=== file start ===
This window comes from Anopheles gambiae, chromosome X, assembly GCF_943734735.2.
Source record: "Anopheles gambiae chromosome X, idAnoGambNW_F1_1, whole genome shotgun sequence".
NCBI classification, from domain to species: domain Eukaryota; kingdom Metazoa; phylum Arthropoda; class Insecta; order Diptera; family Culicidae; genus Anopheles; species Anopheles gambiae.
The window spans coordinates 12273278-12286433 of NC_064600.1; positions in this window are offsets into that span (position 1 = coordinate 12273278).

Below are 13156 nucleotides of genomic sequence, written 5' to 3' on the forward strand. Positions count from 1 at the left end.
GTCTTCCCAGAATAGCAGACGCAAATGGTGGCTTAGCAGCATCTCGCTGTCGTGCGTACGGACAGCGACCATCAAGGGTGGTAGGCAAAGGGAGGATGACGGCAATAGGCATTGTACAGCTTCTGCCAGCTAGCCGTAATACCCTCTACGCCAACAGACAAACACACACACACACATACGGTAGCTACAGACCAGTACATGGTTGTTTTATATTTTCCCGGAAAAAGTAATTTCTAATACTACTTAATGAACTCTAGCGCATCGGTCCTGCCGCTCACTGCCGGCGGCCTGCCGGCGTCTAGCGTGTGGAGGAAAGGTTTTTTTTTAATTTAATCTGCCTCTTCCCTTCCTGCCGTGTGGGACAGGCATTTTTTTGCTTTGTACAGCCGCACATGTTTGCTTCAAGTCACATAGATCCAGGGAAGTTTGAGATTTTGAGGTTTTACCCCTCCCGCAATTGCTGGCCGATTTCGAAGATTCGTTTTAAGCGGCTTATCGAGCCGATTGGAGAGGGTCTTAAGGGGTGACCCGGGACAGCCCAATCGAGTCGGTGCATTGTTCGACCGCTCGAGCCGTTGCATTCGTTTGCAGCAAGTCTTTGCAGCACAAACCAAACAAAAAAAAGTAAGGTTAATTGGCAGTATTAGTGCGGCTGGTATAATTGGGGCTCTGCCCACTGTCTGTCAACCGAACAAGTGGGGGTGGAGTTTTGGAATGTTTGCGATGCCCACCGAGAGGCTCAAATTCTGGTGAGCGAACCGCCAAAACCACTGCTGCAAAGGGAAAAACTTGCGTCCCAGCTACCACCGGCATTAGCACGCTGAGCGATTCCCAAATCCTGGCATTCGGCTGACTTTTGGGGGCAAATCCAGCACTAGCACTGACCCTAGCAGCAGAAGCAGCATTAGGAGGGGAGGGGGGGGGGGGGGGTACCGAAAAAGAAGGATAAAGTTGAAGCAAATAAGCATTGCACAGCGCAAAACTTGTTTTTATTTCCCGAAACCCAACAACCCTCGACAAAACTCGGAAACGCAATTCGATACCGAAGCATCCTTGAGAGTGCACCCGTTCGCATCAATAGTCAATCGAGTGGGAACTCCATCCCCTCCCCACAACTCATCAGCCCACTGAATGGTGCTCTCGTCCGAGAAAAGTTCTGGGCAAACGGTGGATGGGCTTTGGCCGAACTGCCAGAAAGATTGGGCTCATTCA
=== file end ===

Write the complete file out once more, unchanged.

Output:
This window comes from Anopheles gambiae, chromosome X, assembly GCF_943734735.2.
Source record: "Anopheles gambiae chromosome X, idAnoGambNW_F1_1, whole genome shotgun sequence".
NCBI classification, from domain to species: domain Eukaryota; kingdom Metazoa; phylum Arthropoda; class Insecta; order Diptera; family Culicidae; genus Anopheles; species Anopheles gambiae.
The window spans coordinates 12273278-12286433 of NC_064600.1; positions in this window are offsets into that span (position 1 = coordinate 12273278).

Below are 13156 nucleotides of genomic sequence, written 5' to 3' on the forward strand. Positions count from 1 at the left end.
GTCTTCCCAGAATAGCAGACGCAAATGGTGGCTTAGCAGCATCTCGCTGTCGTGCGTACGGACAGCGACCATCAAGGGTGGTAGGCAAAGGGAGGATGACGGCAATAGGCATTGTACAGCTTCTGCCAGCTAGCCGTAATACCCTCTACGCCAACAGACAAACACACACACACACATACGGTAGCTACAGACCAGTACATGGTTGTTTTATATTTTCCCGGAAAAAGTAATTTCTAATACTACTTAATGAACTCTAGCGCATCGGTCCTGCCGCTCACTGCCGGCGGCCTGCCGGCGTCTAGCGTGTGGAGGAAAGGTTTTTTTTTAATTTAATCTGCCTCTTCCCTTCCTGCCGTGTGGGACAGGCATTTTTTTGCTTTGTACAGCCGCACATGTTTGCTTCAAGTCACATAGATCCAGGGAAGTTTGAGATTTTGAGGTTTTACCCCTCCCGCAATTGCTGGCCGATTTCGAAGATTCGTTTTAAGCGGCTTATCGAGCCGATTGGAGAGGGTCTTAAGGGGTGACCCGGGACAGCCCAATCGAGTCGGTGCATTGTTCGACCGCTCGAGCCGTTGCATTCGTTTGCAGCAAGTCTTTGCAGCACAAACCAAACAAAAAAAAGTAAGGTTAATTGGCAGTATTAGTGCGGCTGGTATAATTGGGGCTCTGCCCACTGTCTGTCAACCGAACAAGTGGGGGTGGAGTTTTGGAATGTTTGCGATGCCCACCGAGAGGCTCAAATTCTGGTGAGCGAACCGCCAAAACCACTGCTGCAAAGGGAAAAACTTGCGTCCCAGCTACCACCGGCATTAGCACGCTGAGCGATTCCCAAATCCTGGCATTCGGCTGACTTTTGGGGGCAAATCCAGCACTAGCACTGACCCTAGCAGCAGAAGCAGCATTAGGAGGGGAGGGGGGGGGGGGGGGTACCGAAAAAGAAGGATAAAGTTGAAGCAAATAAGCATTGCACAGCGCAAAACTTGTTTTTATTTCCCGAAACCCAACAACCCTCGACAAAACTCGGAAACGCAATTCGATACCGAAGCATCCTTGAGAGTGCACCCGTTCGCATCAATAGTCAATCGAGTGGGAACTCCATCCCCTCCCCACAACTCATCAGCCCACTGAATGGTGCTCTCGTCCGAGAAAAGTTCTGGGCAAACGGTGGATGGGCTTTGGCCGAACTGCCAGAAAGATTGGGCTCATTCA